Could these employee benefits signal the beginning of a workplace revolution?

shutterstock_199089575Traditionalists beware. A number of leaders in employee engagement are rewriting the rule book. And if the latest innovations catch on, work-life balance as we know it could become almost unrecognisable.

Flexible working hours – we’ve heard it all before.

Or have we?

All Roles Flex. These three simple words have started to appear in the HR Manuals of innovative businesses competing hard for top talent. And their impact could be positively life-changing.

Imagine being empowered to dictate your own work hours. To design your work week around your personal commitments. To schedule your time so it delivers your desired work-life balance. And all without having to grovel to your manager, or jeopardise future career opportunities.

Well if you ask employees of Telstra, the Australian Stock Exchange or ANZ Bank, they’ll tell you it’s not a pipedream, it’s their reality. That’s because these businesses operate on an All Roles Flex basis, where flexible working conditions are the default, not the exception. And with research from Hudson revealing work-life balance is the number one priority for job-seekers in 2015, perhaps it isn’t such a crazy idea after all.

Trust and Empowerment – the annual leave policy of the future?

Here’s what really would be a crazy though.

Dusting-off your long-held, stringently monitored annual leave policy and throwing it out the window. Granting employees the freedom to take as much leave as they want, when they want, without asking them to track it.

Now that would be crazy. Wouldn’t it..?

Not everyone would agree. In fact, Netflix in the US and Virgin’s parent company in the UK and US have taken their leave policies to the shredder. And they’re not being replaced.

Richard Branson explains annual leave, Virgin style; “…the policy-that-isn’t permits all salaried staff to take off whenever they want for as long as they want” he says. “…the assumption being that they are only going to do it when they feel a hundred percent comfortable…[that] their absence will not in any way damage the business – or, for that matter, their careers!”

Similarly, Netflix rationalises their ‘freedom and responsibility’ culture as being aligned to their recruitment of ‘fully formed adults’. So essentially, these businesses have replaced traditional workplace protocols with good old fashioned trust. Looking at it that way, maybe it’s not so crazy.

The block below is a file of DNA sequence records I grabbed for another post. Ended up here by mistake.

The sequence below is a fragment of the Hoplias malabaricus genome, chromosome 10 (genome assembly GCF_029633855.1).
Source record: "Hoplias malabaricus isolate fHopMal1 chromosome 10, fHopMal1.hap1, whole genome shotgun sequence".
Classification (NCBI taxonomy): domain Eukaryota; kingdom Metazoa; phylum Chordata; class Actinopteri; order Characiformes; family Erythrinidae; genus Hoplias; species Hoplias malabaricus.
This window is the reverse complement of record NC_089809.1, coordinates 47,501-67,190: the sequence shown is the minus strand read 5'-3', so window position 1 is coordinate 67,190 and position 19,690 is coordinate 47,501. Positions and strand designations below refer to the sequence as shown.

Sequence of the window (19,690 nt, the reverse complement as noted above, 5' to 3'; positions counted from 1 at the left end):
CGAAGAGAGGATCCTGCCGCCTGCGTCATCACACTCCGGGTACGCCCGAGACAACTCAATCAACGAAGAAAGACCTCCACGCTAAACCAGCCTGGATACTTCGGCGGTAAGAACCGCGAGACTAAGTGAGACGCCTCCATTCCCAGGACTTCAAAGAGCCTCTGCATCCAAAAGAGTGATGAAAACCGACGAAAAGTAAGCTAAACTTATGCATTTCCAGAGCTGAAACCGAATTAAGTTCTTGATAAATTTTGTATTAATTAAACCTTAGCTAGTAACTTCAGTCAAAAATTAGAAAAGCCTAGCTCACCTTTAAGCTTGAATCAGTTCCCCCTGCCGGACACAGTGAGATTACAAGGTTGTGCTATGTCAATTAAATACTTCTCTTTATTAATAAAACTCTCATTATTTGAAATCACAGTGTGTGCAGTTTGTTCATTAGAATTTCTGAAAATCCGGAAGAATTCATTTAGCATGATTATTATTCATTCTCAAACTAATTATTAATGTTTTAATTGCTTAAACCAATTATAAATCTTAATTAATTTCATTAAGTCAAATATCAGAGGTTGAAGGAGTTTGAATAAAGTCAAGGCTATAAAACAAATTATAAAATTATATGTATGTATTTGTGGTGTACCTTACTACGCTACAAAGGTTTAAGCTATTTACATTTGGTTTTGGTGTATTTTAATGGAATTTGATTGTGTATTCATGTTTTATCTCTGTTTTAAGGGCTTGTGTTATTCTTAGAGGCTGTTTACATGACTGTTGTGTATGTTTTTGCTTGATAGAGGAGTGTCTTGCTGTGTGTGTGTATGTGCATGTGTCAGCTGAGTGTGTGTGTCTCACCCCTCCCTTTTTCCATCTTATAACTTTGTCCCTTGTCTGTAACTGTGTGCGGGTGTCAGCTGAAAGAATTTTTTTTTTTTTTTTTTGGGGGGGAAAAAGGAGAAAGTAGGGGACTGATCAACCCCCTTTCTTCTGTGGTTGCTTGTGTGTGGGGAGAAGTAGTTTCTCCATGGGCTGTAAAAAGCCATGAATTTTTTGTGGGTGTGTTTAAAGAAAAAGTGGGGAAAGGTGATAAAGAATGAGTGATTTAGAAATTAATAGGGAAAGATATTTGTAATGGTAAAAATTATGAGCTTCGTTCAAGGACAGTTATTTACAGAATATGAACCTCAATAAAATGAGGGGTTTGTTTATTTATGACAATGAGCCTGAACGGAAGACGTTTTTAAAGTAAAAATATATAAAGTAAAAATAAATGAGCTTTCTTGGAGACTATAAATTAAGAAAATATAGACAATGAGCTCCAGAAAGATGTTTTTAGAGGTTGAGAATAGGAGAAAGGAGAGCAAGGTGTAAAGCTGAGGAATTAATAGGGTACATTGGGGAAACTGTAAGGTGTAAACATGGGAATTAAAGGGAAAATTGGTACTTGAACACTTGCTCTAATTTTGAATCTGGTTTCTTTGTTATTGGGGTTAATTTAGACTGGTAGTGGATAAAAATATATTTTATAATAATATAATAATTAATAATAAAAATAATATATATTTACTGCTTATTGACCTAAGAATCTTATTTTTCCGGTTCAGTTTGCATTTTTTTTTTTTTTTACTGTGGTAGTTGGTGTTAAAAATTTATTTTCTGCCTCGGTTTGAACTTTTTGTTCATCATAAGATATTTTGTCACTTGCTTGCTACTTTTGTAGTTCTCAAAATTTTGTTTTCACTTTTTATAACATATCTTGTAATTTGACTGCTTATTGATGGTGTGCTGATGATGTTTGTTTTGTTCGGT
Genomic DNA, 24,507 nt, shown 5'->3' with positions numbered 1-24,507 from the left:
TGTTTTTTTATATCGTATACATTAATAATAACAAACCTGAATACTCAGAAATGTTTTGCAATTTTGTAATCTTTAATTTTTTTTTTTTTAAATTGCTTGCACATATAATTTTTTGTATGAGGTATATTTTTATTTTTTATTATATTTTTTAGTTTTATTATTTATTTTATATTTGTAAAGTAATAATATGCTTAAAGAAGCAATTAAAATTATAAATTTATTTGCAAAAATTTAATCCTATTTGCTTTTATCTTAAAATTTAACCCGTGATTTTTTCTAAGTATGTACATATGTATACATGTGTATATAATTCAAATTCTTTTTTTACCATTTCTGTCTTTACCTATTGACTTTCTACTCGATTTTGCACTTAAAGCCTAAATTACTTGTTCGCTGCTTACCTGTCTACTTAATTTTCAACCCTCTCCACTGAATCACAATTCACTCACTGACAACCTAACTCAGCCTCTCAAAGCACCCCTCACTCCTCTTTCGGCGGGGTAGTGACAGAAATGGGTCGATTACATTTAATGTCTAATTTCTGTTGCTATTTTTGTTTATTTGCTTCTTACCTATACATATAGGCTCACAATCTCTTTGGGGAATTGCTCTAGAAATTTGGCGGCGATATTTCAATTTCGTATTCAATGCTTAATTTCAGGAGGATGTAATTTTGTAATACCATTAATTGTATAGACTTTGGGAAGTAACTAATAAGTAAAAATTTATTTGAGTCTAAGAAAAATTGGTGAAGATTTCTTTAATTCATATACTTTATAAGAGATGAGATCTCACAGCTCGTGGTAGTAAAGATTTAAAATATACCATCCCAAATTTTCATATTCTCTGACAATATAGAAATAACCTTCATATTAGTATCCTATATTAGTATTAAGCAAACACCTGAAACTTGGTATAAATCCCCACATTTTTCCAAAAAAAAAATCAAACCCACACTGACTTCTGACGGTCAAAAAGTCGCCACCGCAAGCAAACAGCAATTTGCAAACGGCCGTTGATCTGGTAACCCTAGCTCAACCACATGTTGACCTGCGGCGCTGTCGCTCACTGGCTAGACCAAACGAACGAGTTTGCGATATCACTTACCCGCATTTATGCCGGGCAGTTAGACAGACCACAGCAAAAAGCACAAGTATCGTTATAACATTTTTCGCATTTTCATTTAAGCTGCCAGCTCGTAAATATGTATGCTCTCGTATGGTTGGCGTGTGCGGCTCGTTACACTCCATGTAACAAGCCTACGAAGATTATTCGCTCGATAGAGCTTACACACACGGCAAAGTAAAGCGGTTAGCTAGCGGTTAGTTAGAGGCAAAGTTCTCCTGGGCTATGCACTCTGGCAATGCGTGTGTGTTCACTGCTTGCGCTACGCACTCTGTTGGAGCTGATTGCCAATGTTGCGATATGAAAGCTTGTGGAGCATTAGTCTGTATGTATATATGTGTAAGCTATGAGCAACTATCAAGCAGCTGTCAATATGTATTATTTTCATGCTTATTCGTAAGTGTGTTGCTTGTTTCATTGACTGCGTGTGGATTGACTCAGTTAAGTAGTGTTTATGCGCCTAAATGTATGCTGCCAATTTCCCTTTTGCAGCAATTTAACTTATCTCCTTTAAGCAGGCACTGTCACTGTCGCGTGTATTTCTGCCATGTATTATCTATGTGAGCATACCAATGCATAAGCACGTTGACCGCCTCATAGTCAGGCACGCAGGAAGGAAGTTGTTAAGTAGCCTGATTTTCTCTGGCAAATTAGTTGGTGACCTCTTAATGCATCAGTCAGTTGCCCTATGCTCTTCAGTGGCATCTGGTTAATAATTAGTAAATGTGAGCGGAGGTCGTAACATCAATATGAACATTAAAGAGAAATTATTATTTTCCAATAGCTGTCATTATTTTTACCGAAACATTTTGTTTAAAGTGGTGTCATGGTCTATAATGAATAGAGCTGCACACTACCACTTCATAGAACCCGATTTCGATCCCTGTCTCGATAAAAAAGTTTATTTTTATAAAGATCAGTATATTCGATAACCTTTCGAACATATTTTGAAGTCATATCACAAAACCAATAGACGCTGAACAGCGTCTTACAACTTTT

But examples of businesses challenging the status quo don’t end there.

Trail-blazing businesses cater to the baby-balance.

It’s no secret that bleary-eyed parents of new babies have long struggled with more than juggling their precious bundle(s), sleep deprivation and cold cups of tea. Taking time off to welcome bubs into the world can also be accompanied by the angst of a significantly reduced household income and limited, inflexible leave.

Again, Netflix in the US has dared to remove the red tape. Their latest headline-grabbing announcement was the introduction of fully paid, unlimited parental leave for 12 months from the arrival of a child. And yes, this applies equally to women and men.

Sound generous? Perhaps. But of course it’s not a purely altruistic gesture. This policy addresses a critical objective for Chief Talent Officer Tawni Cranz; “Netflix’s continued success hinges on us competing for and keeping the most talented individuals in their field.”

So there we have it. All Roles Flex. Annual leave ‘non-policies’. 12 months uncapped parental leave. Not only are these employee benefits head-turning differentiators in the quest to attract and retain the best talent, they also turn-up the dial on delivering genuine, tailored, work-life balance.

Whether these innovations are the precursor to a work-life balance revolution, only time will tell. What we do know is that employee needs and expectations are changing. And businesses serious about competing for top talent know the importance of taking notice and changing too.


Sources:, Hudson’s The Hiring Report 2015,,,,